Anyone who’s paying attention to what we eat today knows that we’re living in a golden age of Nordic gastronomy. Not unlike the pinnacle of Scandinavian design, we’re reaping the benefits of a remarkable synergy of exceptional talent and egalitarian philosophy. Marked by environmental awareness, the current renaissance of neo-Nordic cuisine recalls the earlier transformation from Julia Child to Alice Waters, whereafter the culinary world – and our lives – completely evolved.
For the past decade, the restaurant world and foodies the world over have been fixated on what has been termed “the most influential gastronomy movement since the 1960s.” With the advent of autumn and the return of North Food Festival, New Yorkers are fortunate to experience some of the most dynamic Scandinavian cuisine as prepared by the world’s most celebrated Nordic chefs.
Notable for a healthy lifestyle and one of the world’s highest standards of living, Sweden inaugurated its Try Swedish campaign in 2008 in order to promote a culinary future as sustainable as it is delicious and nutritious – and in 2012, Sweden was awarded the gold medal in the IKA Culinary Olympics.
The purity of Sweden’s raw ingredients is nearly unparalleled on the planet, enabling chefs such as Chefs Gustav Peter Andersson and Karl Johan Fredrik Johnsson, the wunderkinds behind the Michelin-starred restaurant Volt in Stockholm, to cook alongside the cycles of nature with a menu that is focused on the surrounding forests, fields, and seas. The two chefs let nature direct their focus in the kitchen, thereby insuring that Volt offers natural, honest, and distinct food – with no industrially processed ingredients. Opened in December 2012, Volt received its first Michelin star in 2015.
As part of the 2015 North Food Festival held this year in the West Village, the two chefs helmed a recent gourmet pop-up dinner that ushered in autumn with a cornucopia of seasonal ingredients such as kale chips served with lovage and oysters. Slow roasted purple carrots dusted with black currants were served on a bed of smoldering hay alongside a bowl of goat cheese bocconcini.
A plate of roasted scallions with yogurt and cod roe accompanied an entrée of poached cod served with cauliflower crumble and elderberries. Volt’s signature dessert is birch bark meringue made with birch sap (which must be collected in the interim between winter and spring before any green buds appear), a labor-intensive boreal elixir that hits the palate like a silky wintergreen molasses. A traditional Swedish sponge cake was complemented by candied herb stalks of fennel and lovage.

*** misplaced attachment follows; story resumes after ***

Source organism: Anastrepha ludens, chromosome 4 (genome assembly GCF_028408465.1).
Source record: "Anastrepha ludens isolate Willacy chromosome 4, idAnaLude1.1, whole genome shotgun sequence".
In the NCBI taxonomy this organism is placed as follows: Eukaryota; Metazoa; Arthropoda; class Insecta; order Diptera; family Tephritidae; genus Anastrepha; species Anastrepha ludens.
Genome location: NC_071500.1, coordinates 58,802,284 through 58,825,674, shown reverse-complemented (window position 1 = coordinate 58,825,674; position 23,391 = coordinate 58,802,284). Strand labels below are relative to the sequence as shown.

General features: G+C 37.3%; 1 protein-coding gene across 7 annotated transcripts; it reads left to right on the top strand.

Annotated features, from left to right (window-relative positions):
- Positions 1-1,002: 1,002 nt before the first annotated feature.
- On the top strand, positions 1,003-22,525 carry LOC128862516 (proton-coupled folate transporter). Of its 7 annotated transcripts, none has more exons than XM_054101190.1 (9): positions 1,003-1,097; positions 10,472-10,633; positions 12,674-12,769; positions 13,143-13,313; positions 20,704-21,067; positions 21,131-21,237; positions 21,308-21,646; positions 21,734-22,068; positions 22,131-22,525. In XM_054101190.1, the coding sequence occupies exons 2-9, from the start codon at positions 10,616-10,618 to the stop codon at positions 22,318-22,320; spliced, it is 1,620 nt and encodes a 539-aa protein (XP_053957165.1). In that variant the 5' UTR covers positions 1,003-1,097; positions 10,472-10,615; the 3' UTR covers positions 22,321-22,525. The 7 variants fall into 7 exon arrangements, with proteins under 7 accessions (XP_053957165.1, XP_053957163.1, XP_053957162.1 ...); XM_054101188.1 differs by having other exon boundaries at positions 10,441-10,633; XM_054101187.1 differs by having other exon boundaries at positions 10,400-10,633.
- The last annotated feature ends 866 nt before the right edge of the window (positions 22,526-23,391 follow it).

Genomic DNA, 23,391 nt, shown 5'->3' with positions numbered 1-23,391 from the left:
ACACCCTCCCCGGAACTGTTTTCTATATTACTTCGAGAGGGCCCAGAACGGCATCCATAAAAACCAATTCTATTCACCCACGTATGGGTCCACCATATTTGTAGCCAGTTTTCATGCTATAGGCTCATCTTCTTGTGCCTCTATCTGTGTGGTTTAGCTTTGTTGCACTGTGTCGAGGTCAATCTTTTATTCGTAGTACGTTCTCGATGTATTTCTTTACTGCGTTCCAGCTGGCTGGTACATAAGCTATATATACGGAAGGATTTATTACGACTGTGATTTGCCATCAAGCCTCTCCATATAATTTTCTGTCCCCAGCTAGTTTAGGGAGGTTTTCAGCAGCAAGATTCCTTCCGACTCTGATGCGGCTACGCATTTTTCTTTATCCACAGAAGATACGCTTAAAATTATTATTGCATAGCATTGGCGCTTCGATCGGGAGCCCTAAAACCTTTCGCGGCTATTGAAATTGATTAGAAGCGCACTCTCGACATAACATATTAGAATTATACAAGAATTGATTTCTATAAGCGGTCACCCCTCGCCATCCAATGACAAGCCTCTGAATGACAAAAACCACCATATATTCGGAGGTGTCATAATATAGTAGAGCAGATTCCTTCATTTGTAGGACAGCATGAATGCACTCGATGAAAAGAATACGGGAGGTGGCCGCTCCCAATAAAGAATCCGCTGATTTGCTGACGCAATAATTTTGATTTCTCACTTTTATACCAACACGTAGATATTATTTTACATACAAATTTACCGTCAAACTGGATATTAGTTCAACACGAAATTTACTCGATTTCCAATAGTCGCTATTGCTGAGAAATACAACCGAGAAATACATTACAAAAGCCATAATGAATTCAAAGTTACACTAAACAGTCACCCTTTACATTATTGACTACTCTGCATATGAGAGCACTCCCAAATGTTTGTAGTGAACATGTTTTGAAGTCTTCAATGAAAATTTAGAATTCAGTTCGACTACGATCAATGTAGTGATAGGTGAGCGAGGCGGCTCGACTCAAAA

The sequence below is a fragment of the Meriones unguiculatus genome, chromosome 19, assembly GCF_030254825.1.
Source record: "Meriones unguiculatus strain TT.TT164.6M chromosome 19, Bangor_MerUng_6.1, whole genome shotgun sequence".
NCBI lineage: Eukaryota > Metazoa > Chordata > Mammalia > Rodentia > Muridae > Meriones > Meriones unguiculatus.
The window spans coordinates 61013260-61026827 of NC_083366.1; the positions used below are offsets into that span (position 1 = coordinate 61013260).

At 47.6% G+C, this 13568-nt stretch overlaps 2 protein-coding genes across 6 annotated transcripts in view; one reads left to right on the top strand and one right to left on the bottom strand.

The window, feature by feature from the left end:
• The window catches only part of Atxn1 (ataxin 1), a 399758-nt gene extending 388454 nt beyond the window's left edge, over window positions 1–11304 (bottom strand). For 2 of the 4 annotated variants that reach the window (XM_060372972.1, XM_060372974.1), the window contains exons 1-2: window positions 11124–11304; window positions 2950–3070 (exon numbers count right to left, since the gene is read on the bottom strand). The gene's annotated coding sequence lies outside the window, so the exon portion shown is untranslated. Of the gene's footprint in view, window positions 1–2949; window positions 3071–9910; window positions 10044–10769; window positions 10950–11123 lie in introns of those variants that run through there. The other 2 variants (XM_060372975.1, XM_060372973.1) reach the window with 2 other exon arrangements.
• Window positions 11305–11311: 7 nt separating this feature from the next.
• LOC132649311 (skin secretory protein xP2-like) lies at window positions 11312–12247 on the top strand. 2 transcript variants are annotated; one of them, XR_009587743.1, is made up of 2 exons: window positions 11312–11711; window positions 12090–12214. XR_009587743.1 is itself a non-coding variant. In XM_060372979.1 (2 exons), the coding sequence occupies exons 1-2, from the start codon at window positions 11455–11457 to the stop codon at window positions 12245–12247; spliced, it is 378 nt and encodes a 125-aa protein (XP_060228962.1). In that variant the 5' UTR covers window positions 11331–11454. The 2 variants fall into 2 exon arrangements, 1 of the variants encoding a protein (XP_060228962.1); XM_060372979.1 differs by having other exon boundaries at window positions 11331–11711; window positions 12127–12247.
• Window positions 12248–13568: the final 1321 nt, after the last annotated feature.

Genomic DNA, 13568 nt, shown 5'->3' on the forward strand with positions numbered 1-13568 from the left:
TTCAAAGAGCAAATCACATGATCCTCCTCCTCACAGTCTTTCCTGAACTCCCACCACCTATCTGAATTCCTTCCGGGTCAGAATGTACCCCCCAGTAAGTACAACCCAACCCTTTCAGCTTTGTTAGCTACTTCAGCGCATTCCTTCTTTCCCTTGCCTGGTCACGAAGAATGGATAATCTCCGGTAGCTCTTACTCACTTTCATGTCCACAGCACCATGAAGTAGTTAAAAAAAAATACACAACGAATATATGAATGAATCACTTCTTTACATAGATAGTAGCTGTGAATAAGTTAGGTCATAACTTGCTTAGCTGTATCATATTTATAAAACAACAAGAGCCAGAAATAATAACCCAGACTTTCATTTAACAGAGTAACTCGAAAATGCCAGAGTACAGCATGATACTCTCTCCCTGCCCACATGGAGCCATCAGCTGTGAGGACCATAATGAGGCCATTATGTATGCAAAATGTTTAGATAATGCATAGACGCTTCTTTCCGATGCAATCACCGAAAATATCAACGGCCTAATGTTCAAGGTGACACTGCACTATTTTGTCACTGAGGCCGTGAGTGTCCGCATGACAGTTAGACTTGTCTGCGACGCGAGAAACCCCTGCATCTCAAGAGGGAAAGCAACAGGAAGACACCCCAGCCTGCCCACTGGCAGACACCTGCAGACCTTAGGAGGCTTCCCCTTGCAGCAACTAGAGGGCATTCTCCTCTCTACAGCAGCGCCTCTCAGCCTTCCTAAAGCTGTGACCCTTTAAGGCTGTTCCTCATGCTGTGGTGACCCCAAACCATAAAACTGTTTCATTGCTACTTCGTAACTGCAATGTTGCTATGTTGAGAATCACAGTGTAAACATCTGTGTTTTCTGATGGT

With a history of farming grains, livestock, and dairy and a 35,000-island archipelago, Sweden offers a broad diversity of produce from the forest, lake, sea, and meadow. More than 200 types of apples are registered in Sweden – and the world’s best-selling pear cider has been produced by the same family-owned brewery since 1882. Sweden’s long summer evenings enable an ample harvest of wild raspberries, gooseberries, currants red and black, blueberries, crowberries, and lingonberries, as well as rhubarb, ramps, asparagus, and the famed Gotland truffle.
Other culinary delicacies include Swedish belon oysters – and the glistening orange roe known as Kalix gold (or bleak roe), which the Swedes serve atop buttered toast, with a smattering of red onion, crème fraiche, dill, and black pepper – and a spritz of lemon. Something so simple elevated to the ethereal is a hallmark of Swedish culinary style.
Apart from Stockholm with its culinary stars such as Andersson and Johnsson and Mathias Dahlgren, Scandinavia’s most Michelin-starred chef, the cities of Gothenburg and Malmö are equally noteworthy for their culinary prowess. A country of 9.5 million residents, Sweden is home to eighteen Michelin-starred restaurants, with three two-starred Michelin restaurants – and two restaurants listed on the World’s 50 Best Iist. Short of traveling to Sweden, North Food Festival offers a delicious introduction to some of the world’s most innovative cuisine.